The alarm rings in the too dark, too early morning and I stumble over to her room. Air purifier clicks off, curtains are pushed to the side, blinds twisted open. My girl is snuggled down somewhere in her bed, under fuzzy blanket and pillows that have been kicked and pushed around. This toddler of mine, she’s barely still even when she’s asleep. I click the button on her mini Christmas tree and she wakes up slowly under the twinkling lights – and like her mama, not always in the brightest of spirits.
Books about Christmas sit around, reminders of our bedtime routine that now includes opening an ornament and reading from Unwrapping the Greatest Gift. At three, my little can hardly sit through the reading, instead bouncing around with stuffed animals, playing with her tree and finding 100 reasons to ask “why.” She races to hang the ornament on our banister and we try to remember if she’s torn off a ring on her Christmas countdown paper chain. The mornings are yet one more Christmas countdown experience, this time an Advent calendar with little doors to open that reveal Lego figures while we try to get dressed, brush hair, find shoes, and get out the door for school on time while promising that we’ll watch the new Christmas Mickey Mouse Clubhouse after school and fielding questions about Santa.
Like Olaf in Frozen I look at this list and think “all good things, all good things.” But part of my heart wonders what my girl will really know about the reason we celebrate Christmas. Will it be some sort of mash-up of advent and presents and crafts and Santa? And if I want to make sure she enters Christmas morning knowing it’s really all about Jesus – not the gifts with her name on them under the tree – how can I do that if she won’t even sit still? How do I make the Christmas story accessible to her?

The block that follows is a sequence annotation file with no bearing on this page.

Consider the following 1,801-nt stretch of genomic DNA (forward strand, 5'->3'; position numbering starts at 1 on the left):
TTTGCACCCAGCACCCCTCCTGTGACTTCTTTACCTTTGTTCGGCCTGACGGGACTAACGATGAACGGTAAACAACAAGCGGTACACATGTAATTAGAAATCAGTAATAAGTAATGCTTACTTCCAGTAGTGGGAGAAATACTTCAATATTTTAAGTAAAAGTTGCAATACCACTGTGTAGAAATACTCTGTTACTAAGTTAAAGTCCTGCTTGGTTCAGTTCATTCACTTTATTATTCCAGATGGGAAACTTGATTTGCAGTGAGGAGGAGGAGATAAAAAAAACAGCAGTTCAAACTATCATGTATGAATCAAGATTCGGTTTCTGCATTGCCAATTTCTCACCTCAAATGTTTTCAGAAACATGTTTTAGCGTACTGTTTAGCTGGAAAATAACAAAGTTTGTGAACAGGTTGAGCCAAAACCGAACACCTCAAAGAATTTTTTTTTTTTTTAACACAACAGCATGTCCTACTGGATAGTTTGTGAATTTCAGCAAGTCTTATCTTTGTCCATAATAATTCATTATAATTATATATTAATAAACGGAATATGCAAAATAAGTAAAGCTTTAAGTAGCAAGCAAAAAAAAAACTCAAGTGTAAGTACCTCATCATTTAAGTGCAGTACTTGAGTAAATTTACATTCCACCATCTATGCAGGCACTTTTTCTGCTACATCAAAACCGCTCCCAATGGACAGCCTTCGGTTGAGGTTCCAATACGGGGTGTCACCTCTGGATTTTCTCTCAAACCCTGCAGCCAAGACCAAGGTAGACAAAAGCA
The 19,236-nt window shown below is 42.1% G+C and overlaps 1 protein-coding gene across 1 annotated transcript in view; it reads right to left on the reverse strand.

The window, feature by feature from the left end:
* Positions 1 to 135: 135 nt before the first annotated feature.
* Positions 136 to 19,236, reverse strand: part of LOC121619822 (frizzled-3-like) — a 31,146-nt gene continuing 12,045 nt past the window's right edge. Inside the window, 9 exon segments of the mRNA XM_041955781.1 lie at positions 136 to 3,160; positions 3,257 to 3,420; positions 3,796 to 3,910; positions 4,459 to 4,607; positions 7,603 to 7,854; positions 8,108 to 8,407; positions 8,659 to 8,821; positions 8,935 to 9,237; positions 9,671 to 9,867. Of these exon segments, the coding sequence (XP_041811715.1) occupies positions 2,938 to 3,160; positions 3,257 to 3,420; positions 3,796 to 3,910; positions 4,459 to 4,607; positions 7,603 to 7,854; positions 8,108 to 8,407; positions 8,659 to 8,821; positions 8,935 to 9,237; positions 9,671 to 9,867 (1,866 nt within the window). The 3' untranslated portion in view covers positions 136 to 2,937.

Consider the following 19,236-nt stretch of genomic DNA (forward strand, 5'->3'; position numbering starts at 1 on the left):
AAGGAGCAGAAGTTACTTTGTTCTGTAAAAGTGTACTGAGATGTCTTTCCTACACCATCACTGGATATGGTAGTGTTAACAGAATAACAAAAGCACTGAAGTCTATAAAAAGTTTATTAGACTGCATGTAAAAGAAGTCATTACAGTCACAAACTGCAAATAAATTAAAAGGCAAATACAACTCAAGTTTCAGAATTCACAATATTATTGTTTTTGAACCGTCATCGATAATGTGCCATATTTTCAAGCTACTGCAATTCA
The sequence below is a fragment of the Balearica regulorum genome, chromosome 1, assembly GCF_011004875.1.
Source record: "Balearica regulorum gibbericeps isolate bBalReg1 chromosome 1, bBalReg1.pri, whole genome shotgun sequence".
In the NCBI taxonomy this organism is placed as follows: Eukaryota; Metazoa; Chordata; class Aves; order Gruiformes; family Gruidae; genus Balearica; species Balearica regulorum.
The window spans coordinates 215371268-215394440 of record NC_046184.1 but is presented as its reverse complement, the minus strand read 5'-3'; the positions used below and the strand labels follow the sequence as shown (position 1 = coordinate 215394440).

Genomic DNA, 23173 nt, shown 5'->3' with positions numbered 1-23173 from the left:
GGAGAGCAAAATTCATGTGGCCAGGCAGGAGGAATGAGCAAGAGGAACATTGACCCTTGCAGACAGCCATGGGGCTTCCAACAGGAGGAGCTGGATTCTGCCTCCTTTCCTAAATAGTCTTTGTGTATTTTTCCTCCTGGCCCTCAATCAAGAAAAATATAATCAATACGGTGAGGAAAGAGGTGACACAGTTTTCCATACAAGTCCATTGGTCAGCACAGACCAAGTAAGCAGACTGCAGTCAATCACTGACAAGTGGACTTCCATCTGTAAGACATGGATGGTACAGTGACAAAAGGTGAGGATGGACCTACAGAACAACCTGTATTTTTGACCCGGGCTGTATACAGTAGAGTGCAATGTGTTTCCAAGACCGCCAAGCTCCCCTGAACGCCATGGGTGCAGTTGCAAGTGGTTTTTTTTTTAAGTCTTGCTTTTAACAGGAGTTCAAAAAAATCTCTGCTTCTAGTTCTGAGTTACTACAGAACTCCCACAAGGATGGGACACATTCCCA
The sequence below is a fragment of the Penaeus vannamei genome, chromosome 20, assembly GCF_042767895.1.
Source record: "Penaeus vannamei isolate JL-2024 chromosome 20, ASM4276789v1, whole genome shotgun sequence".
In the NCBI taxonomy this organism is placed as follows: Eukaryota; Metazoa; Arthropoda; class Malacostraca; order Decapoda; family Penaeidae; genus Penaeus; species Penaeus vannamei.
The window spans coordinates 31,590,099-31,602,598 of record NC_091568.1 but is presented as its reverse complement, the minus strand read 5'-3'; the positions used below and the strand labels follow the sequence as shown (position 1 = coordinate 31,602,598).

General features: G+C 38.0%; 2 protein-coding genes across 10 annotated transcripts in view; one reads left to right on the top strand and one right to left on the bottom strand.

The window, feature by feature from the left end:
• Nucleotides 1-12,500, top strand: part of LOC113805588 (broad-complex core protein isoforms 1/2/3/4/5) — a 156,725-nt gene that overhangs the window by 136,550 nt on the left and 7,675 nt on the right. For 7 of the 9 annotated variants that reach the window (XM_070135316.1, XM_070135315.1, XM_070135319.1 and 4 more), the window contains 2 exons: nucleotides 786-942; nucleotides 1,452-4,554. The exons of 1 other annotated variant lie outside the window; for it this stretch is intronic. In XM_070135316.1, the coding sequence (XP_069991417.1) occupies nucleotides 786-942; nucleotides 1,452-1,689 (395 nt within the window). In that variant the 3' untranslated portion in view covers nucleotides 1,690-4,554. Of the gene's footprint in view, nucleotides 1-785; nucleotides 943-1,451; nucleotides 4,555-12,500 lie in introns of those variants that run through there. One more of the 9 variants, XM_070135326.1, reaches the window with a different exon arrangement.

If there are three parts to Christmas I want my three year old to remember before, during, and after all the presents, it comes down to this – and the three scriptures I can share with her to help tell the story:
- Jesus was born in a manger (Luke 2:7) – There was no princess castle, no glitter, no fancy outfit to wear to the party the night Jesus was born. God wasn’t concerned about appearances or grand entrances – He sent His son to be born and live with us, here in our ordinary every day – and He’s still with us.
- Jesus is the greatest gift we could ever receive (Luke 2:11) – Our Christmas lists include clothes, toys and games, but we’ll eventually outgrow all of those. We’ll play too hard, lose a piece, get a hole in our new shirt or simply grow up and create a whole new list of of gifts we want. When God sent Jesus to be with us, He gave us the best gift, the only gift that we can never outgrow, use up, lose, or break.
- Jesus loves you (John 3:16) – God loves you so much that He sent His son to be born in a manger and be with us here on earth. Jesus loves you so much that He died for us, and now He can live forever with us in our hearts and help us every day.
Three little sentences. Three short verses. A three year old who might just understand a little more about Christmas than her mama could ever pray for, by the grace of God.
May the Truth of the season, the love and grace of Jesus, and the joy of the only gift that can never be lost or broken shine brightly in your homes this Christmas. With much love, from my family to yours.